We tested it on other insects to see its impact on non-target species. We found that it was toxic to ladybird adults and is highly toxic to their larvae. It didn’t, however, affect the vitality of the mealworm beetle adults that we also tested it on.
We aren’t sure why, but the mealworm beetles behaved normally, even eight days after spray treatment.
Because this botanical pesticide can have a negative effect on some non-target species, we propose that it should be sprayed on crowded locust colonies at their evening resting places and should not sprayed over huge areas.
This botanical insecticide emulsion can also be mixed in the field, unlike other pesticides, so no laboratory equipment or protective clothing are needed.
Problems of extensive pesticide use
The agent of choice that’s being used in the current outbreak countries is an insecticide that relies on fungus spores to kill the locusts.
The Food and Agriculture Organisation of the United Nations ordered four tonnes, for US$76 million, to combat the current outbreak in East Africa.
The fungus is called Metarhizium sp. and it forms spores inside locusts, with fatal consequences. It was created and tested during a 13-year French research programme called LUBILOSA.
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It is found to infest locusts between about seven and 14 days after single treatment and it needs high humidity and moderate temperatures to work effectively.
To my knowledge, few field studies are available that demonstrate the effect of this fungus on adult locusts. Only one was performed in Nigeria in the LUBILOSA field studies.
Three major problems are associated with this fungus-based pesticide:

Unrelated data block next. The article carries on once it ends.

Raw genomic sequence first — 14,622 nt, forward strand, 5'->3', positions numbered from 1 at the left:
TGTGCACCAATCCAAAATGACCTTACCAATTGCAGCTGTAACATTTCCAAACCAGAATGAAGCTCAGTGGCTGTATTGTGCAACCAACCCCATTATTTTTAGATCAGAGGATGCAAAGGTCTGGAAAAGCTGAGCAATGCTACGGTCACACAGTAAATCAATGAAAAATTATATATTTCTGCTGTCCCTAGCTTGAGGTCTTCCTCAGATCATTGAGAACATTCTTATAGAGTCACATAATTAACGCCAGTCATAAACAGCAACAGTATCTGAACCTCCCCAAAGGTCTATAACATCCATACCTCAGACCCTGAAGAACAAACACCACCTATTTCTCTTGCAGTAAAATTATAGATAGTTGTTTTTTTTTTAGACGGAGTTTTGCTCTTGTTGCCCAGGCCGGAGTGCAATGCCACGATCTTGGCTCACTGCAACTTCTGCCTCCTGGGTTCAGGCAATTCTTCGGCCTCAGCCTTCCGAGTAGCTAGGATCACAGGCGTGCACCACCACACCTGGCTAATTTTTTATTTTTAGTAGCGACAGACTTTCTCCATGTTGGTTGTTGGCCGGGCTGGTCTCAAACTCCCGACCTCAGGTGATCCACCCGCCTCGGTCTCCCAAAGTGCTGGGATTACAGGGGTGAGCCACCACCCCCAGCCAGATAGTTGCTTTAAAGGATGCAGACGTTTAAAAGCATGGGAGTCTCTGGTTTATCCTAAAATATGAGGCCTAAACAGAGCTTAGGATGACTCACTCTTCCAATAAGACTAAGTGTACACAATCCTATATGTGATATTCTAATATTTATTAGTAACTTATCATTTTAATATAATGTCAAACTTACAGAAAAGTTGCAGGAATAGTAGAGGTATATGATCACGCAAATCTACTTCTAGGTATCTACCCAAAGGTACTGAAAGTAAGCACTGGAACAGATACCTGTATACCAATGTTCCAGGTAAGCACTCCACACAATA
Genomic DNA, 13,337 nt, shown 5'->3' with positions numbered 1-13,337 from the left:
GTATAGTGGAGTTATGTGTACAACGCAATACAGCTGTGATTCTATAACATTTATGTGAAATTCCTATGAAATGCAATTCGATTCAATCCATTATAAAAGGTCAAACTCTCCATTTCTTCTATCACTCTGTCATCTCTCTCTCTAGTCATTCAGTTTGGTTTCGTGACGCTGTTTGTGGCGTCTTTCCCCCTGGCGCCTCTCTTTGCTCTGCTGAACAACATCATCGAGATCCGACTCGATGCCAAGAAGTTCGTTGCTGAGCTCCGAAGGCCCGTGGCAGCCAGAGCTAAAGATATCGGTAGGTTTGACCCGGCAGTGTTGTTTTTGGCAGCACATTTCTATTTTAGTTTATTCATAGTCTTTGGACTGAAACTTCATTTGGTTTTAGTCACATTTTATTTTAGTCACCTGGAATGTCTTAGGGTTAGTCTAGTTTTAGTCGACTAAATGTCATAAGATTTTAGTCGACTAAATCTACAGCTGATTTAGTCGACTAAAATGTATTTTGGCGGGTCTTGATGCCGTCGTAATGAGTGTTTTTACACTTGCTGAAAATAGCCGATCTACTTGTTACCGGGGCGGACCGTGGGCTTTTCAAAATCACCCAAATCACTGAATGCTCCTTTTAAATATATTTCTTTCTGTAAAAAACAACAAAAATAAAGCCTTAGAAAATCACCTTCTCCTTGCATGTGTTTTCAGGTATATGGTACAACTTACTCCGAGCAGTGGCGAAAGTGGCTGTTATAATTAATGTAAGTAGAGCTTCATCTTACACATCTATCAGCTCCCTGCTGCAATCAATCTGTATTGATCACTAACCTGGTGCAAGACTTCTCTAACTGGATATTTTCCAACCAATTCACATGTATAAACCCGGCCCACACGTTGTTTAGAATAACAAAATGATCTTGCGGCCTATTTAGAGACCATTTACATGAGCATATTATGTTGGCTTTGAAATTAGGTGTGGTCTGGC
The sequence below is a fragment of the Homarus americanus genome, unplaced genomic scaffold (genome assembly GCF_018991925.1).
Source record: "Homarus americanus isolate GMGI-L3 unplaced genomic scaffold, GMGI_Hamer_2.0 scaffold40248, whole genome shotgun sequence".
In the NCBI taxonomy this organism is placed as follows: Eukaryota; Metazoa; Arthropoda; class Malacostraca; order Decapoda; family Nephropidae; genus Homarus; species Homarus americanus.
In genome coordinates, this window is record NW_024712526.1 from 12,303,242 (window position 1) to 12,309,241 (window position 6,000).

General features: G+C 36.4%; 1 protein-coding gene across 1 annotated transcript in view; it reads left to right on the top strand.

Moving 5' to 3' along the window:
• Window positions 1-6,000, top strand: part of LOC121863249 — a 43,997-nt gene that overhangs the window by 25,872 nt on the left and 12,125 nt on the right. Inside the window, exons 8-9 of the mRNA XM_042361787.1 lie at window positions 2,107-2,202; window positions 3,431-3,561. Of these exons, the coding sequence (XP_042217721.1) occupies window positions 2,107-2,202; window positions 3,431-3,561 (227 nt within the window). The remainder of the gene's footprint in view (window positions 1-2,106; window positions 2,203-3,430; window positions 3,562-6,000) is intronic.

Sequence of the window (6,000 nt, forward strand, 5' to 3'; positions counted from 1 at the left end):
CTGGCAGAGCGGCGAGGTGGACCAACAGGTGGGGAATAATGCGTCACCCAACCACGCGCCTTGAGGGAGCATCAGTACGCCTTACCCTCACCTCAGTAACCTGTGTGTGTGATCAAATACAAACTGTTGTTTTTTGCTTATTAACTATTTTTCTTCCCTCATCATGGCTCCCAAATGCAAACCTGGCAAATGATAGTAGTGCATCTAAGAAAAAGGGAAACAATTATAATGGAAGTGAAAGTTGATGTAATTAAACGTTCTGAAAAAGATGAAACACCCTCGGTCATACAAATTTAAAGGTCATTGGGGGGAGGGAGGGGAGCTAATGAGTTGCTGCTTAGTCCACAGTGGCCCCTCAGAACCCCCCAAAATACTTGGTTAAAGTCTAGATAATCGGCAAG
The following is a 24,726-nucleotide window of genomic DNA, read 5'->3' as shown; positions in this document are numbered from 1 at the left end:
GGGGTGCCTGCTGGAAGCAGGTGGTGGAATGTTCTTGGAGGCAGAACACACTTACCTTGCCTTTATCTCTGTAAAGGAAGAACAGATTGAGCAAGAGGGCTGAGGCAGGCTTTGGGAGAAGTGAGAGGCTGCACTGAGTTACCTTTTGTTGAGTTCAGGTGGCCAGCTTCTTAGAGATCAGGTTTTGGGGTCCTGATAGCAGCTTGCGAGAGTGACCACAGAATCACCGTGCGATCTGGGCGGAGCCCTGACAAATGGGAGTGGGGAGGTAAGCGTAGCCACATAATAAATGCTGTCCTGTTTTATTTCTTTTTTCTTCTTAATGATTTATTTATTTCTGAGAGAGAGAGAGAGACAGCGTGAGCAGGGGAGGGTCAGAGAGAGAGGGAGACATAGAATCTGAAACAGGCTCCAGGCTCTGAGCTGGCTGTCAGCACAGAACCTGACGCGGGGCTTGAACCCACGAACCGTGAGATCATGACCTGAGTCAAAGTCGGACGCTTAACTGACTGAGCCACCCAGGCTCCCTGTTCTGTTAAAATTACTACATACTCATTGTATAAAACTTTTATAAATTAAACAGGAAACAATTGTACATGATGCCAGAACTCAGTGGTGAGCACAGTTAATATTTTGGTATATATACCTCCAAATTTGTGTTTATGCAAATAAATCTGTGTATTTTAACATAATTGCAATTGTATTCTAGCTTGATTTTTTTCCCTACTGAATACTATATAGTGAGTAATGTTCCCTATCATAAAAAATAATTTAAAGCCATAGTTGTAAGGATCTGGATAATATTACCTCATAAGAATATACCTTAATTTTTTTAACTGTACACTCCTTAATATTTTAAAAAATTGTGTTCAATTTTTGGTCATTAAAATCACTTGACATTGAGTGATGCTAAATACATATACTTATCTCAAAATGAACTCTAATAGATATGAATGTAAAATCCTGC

First of all, the LUBILOSA user handbook from 1999 instructs users to dissolve the spores in diesel or paraffin — also called “mineral oils”. But spraying large areas of land with this would have serious environmental consequences.
Mineral oils are known to contain toxins and carcinogens that can affect human health. Another problem is that they don’t degrade easily and stay in the environment for a long period of time.
The second problem is that infestation is not fast enough to control large swarms and it needs specific environmental conditions to work. The fungus-based insecticide takes about 14 days to affect adult locusts. To produce spores, it needs high humidity and moderate temperatures, more than 20°C at night and less than 38°C during the day. In areas where locusts cause massive problems, these climate conditions are rarely found.
The third problem is that current FAO regulations favour a fungus over other pesticides. This regulation indirectly prevents the development and registration of novel, more effective botanical pesticides.
Regulatory change is therefore necessary. The regulation should be quickly revised to prevent further problems caused by massive locust outbreaks. — The Conversation
Manfred Hartbauer is Associate Professor, University of Graz